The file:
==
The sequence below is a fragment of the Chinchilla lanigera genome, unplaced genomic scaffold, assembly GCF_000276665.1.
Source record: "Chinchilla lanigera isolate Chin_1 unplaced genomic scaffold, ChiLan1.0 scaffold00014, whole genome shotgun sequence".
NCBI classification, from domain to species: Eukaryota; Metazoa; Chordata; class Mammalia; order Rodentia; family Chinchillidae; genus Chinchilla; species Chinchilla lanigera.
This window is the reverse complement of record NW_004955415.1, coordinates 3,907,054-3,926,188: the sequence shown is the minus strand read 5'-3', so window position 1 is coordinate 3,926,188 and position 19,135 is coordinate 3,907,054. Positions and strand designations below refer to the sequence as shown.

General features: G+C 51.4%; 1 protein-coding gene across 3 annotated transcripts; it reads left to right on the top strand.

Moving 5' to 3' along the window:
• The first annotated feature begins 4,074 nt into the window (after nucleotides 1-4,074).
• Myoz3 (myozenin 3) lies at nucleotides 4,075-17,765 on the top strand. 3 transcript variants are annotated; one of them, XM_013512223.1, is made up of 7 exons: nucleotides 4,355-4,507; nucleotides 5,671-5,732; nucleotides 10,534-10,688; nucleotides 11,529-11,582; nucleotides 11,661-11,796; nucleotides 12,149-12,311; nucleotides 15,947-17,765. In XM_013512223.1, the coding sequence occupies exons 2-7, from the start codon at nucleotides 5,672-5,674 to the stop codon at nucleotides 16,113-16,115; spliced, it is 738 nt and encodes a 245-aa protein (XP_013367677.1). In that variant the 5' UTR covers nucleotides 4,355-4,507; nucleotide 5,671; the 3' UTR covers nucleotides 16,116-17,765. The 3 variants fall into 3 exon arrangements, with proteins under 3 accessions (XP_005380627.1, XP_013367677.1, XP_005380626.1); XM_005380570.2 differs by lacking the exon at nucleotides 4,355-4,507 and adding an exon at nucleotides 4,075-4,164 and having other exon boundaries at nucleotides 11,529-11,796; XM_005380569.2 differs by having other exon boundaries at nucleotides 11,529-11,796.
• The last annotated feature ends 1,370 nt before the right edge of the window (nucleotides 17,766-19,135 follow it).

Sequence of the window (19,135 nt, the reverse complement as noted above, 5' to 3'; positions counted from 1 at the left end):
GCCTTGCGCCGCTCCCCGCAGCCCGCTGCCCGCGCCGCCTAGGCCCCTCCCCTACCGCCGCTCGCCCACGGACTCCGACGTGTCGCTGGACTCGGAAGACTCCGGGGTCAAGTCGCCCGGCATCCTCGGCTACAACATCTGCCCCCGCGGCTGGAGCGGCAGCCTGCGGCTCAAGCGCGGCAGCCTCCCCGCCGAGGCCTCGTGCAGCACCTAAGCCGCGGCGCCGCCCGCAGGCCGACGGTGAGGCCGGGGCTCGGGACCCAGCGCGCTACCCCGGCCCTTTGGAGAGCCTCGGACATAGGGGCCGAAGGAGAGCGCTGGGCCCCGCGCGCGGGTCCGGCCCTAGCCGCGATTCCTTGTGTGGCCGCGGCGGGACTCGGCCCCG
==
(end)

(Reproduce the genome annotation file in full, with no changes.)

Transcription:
The sequence below is a fragment of the Chinchilla lanigera genome, unplaced genomic scaffold, assembly GCF_000276665.1.
Source record: "Chinchilla lanigera isolate Chin_1 unplaced genomic scaffold, ChiLan1.0 scaffold00014, whole genome shotgun sequence".
NCBI classification, from domain to species: Eukaryota; Metazoa; Chordata; class Mammalia; order Rodentia; family Chinchillidae; genus Chinchilla; species Chinchilla lanigera.
This window is the reverse complement of record NW_004955415.1, coordinates 3,907,054-3,926,188: the sequence shown is the minus strand read 5'-3', so window position 1 is coordinate 3,926,188 and position 19,135 is coordinate 3,907,054. Positions and strand designations below refer to the sequence as shown.

General features: G+C 51.4%; 1 protein-coding gene across 3 annotated transcripts; it reads left to right on the top strand.

Moving 5' to 3' along the window:
• The first annotated feature begins 4,074 nt into the window (after nucleotides 1-4,074).
• Myoz3 (myozenin 3) lies at nucleotides 4,075-17,765 on the top strand. 3 transcript variants are annotated; one of them, XM_013512223.1, is made up of 7 exons: nucleotides 4,355-4,507; nucleotides 5,671-5,732; nucleotides 10,534-10,688; nucleotides 11,529-11,582; nucleotides 11,661-11,796; nucleotides 12,149-12,311; nucleotides 15,947-17,765. In XM_013512223.1, the coding sequence occupies exons 2-7, from the start codon at nucleotides 5,672-5,674 to the stop codon at nucleotides 16,113-16,115; spliced, it is 738 nt and encodes a 245-aa protein (XP_013367677.1). In that variant the 5' UTR covers nucleotides 4,355-4,507; nucleotide 5,671; the 3' UTR covers nucleotides 16,116-17,765. The 3 variants fall into 3 exon arrangements, with proteins under 3 accessions (XP_005380627.1, XP_013367677.1, XP_005380626.1); XM_005380570.2 differs by lacking the exon at nucleotides 4,355-4,507 and adding an exon at nucleotides 4,075-4,164 and having other exon boundaries at nucleotides 11,529-11,796; XM_005380569.2 differs by having other exon boundaries at nucleotides 11,529-11,796.
• The last annotated feature ends 1,370 nt before the right edge of the window (nucleotides 17,766-19,135 follow it).

Sequence of the window (19,135 nt, the reverse complement as noted above, 5' to 3'; positions counted from 1 at the left end):
GCCTTGCGCCGCTCCCCGCAGCCCGCTGCCCGCGCCGCCTAGGCCCCTCCCCTACCGCCGCTCGCCCACGGACTCCGACGTGTCGCTGGACTCGGAAGACTCCGGGGTCAAGTCGCCCGGCATCCTCGGCTACAACATCTGCCCCCGCGGCTGGAGCGGCAGCCTGCGGCTCAAGCGCGGCAGCCTCCCCGCCGAGGCCTCGTGCAGCACCTAAGCCGCGGCGCCGCCCGCAGGCCGACGGTGAGGCCGGGGCTCGGGACCCAGCGCGCTACCCCGGCCCTTTGGAGAGCCTCGGACATAGGGGCCGAAGGAGAGCGCTGGGCCCCGCGCGCGGGTCCGGCCCTAGCCGCGATTCCTTGTGTGGCCGCGGCGGGACTCGGCCCCG